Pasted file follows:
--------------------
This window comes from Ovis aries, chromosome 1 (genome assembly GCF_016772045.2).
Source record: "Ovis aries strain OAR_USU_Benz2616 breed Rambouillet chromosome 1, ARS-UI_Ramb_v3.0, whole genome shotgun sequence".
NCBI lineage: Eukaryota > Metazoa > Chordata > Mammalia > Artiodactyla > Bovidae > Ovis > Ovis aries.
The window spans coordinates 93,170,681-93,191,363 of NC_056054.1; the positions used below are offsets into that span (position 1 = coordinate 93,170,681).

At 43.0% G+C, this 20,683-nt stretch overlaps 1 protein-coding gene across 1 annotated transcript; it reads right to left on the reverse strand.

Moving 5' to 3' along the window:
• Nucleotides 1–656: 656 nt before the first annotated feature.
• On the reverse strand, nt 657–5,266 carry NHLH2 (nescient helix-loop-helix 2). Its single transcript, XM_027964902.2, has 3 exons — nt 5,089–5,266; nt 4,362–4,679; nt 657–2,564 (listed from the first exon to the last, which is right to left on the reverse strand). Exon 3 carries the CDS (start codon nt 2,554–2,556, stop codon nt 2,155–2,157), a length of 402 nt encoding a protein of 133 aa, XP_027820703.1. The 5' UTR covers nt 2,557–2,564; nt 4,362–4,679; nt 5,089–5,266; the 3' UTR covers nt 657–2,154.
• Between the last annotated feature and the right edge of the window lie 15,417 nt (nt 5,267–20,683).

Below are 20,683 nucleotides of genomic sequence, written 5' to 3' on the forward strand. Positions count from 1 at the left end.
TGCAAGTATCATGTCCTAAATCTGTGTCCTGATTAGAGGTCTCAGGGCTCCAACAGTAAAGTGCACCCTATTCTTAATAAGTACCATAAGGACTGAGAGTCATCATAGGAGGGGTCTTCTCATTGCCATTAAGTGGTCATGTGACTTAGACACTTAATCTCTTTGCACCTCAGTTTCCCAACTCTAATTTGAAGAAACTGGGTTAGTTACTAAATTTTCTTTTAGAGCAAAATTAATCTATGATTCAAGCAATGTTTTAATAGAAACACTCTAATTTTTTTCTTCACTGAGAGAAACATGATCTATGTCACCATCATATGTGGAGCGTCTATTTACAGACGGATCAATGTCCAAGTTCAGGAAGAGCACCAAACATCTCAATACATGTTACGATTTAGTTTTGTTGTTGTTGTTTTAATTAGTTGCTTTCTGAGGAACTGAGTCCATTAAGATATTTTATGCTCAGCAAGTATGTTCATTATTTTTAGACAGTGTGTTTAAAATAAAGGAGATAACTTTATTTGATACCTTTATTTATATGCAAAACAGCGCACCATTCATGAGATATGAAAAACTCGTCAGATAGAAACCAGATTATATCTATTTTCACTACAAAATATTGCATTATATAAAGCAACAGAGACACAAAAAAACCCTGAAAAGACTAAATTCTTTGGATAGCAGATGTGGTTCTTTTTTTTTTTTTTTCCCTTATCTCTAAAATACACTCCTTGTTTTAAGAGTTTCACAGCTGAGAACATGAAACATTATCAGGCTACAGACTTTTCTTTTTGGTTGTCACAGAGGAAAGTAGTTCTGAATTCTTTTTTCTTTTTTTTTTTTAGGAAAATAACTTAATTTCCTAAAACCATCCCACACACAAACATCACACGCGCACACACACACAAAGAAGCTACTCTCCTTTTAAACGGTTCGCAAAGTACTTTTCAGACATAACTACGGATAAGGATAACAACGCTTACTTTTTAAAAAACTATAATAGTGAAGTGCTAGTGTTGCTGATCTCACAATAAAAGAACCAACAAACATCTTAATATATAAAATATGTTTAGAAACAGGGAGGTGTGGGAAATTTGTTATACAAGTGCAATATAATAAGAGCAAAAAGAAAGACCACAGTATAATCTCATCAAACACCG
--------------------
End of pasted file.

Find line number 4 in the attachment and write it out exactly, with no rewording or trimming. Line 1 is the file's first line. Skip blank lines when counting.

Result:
The window spans coordinates 93,170,681-93,191,363 of NC_056054.1; the positions used below are offsets into that span (position 1 = coordinate 93,170,681).